Falken Tire Corp. has promoted Bob Klimm to director of sales, commercial division, for the North American market.
The first Pirelli-brand off-the-road (OTR) replacement tires arrived in the U.S. in late September destined for markets along the country’s southernmost cross-country interstate highway, Interstate 10.
“Anything to the south of California to the north of Florida is basically where we are focusing,” says Alex Vitale, CEO North America for Prometeon Tyre Group Commercial Solutions LLC, the commercial arm of Pirelli Tire North America Inc. “We have a good concentration of dealers in this area that sell both truck and OTR products.”
The arrival of the Pirelli OTR tires at the Savannah, Ga., port marked the brand’s entry into the U.S. market. “We deliver containers direct to dealers,” says Vitale. “Quite a few of our dealers take mixed loads of truck and OTR tires.”
Vitale says Pirelli does not intend to be heavily involved in distribution. “We give a few dealers their area to work and leave it up to them to push the product all the way through.”
The company has a warehouse in Rome, Ga., but it will be used mainly for distributing medium truck tires. “We try to avoid using the warehouse for agricultural and OTR products. Just the size and the movement make us less competitive. We try to ship direct shipments from Brazil right to our customer.”
Several dealers are selling Pirelli OTR tires, which range up to 29 inches in diameter, in the U.S. Six models are currently available for loaders, graders, dump trucks, forklifts, and other construction applications, as well as for cargo handling equipment at ports.
Prometeon Tyre Group Commercial Solutions is headquartered in San Diego, Calif. The company introduced the first Pirelli-brand truck tires, the TG:85 and FG:85 series, in the U.S. in April 2017. “With our introduction of our commercial truck tires in the U.S., the plan was always to introduce Pirelli industrial tires to the marketplace,” says Vitale.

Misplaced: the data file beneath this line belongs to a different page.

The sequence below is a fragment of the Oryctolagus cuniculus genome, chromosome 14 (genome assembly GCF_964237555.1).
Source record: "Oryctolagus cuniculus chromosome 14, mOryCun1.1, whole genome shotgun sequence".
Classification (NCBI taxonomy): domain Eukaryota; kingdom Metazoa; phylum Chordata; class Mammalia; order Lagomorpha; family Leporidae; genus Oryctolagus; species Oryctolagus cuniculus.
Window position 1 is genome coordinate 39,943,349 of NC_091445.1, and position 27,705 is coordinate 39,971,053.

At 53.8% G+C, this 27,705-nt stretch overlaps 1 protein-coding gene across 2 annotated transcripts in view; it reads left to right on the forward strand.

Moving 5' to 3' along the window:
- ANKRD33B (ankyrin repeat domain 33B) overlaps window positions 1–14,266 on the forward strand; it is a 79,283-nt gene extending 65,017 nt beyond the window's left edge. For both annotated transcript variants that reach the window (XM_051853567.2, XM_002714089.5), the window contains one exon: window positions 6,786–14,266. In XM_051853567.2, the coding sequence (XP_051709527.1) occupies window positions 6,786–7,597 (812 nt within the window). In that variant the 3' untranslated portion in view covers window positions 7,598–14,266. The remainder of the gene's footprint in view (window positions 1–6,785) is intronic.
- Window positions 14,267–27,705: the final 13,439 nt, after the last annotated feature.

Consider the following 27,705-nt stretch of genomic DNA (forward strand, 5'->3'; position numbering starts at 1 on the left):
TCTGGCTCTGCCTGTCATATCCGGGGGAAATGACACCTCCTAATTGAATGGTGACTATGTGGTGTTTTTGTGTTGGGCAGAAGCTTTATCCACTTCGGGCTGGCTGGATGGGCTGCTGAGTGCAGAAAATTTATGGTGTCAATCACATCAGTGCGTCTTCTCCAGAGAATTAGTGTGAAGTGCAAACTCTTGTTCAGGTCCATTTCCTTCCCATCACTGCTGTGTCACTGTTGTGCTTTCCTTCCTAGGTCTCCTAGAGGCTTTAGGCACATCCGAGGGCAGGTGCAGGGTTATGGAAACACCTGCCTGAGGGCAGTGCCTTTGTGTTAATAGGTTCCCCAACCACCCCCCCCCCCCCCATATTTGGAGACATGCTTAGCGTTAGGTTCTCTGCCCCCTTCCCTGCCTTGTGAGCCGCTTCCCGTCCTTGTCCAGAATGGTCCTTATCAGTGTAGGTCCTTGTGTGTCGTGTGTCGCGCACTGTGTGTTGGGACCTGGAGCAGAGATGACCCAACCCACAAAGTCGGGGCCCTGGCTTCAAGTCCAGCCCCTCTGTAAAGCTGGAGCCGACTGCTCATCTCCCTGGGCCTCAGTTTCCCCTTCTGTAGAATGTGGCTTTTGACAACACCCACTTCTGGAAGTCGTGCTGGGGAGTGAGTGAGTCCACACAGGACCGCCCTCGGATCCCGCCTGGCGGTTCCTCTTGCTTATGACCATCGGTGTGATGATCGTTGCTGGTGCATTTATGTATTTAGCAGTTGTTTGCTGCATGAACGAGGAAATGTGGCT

Vitale says the company intends to expand the OTR tires to the entire U.S. market, but he did not specify a time frame. He did, however, name when Pirelli brand farm tires will be available in the U.S. “We are still testing in the market with great results. We should be introducing ag in January of 2019.”
The tires for the U.S. market are made at Pirelli’s OTR and agricultural tire factory in Brazil. Pirelli has been supplying replacement OTR and ag tires and original equipment fitments to the Latin America market since the 1970s. “We’ve had a long history in Latin America both on agricultural and OTR. We are OE to a few companies there, especially on the agricultural. We’re absolutely market leaders in the Latin American market for small OTR and agricultural tires,” says Vitale.
Goal is 5,000 units per month
The company’s sales goal is 5,000 units per month in the U.S., and Vitale expect to meet that target. “We are a great name with a great reputation,” says Vitale. “Dealers seem to easily sell our product as soon as we produce it. I don’t know if the market was waiting for another major brand to come in or the market is just booming for construction and needs more tires.”
Vitale suggests dealers keep plenty of inventory on hand. “Without inventory and delivery you’re losing out. Nobody’s waiting for these tires. If you don’t have it in inventory or access to it pretty quick, consumers will go elsewhere. That’s where the differential is going to be between dealers. These big bulky tires are not a fast overnight delivery. It’s a lost sale if you don’t have inventory.”
Tips for closing the OTR sale
Modern Tire Dealer asked manufacturers and marketers for tips that help a dealer close the OTR sale as well as their view of the future for bias tires. In addition to Pirelli, eight other companies responded. They were: Seth Walters, vice president-aftermarket sales (East) for Alliance Tire Americas Inc.; Minoo Mehta, president of BKT USA Inc.; Michael Dembe, executive director of product management for construction at Camso Inc.; T. Shawn Rasey, director of global business development of earthmover tires for Continental AG; Eric Matson, global field engineering manager for Goodyear Tire & Rubber Co.; Justin Brock, marketing manager for construction at Michelin North America Inc.; Bill Dashiell, senior vice president-commercial tire division at TBC Brands LLC; and Bruce Besancon, vice president of OTR sales for Yokohama Tire Corp.
Responses to MTD’s request for tips to close the OTR sale ranged from stocking plenty of inventory to positioning one’s dealership as a knowledgeable partner rather than a seller of a commodity.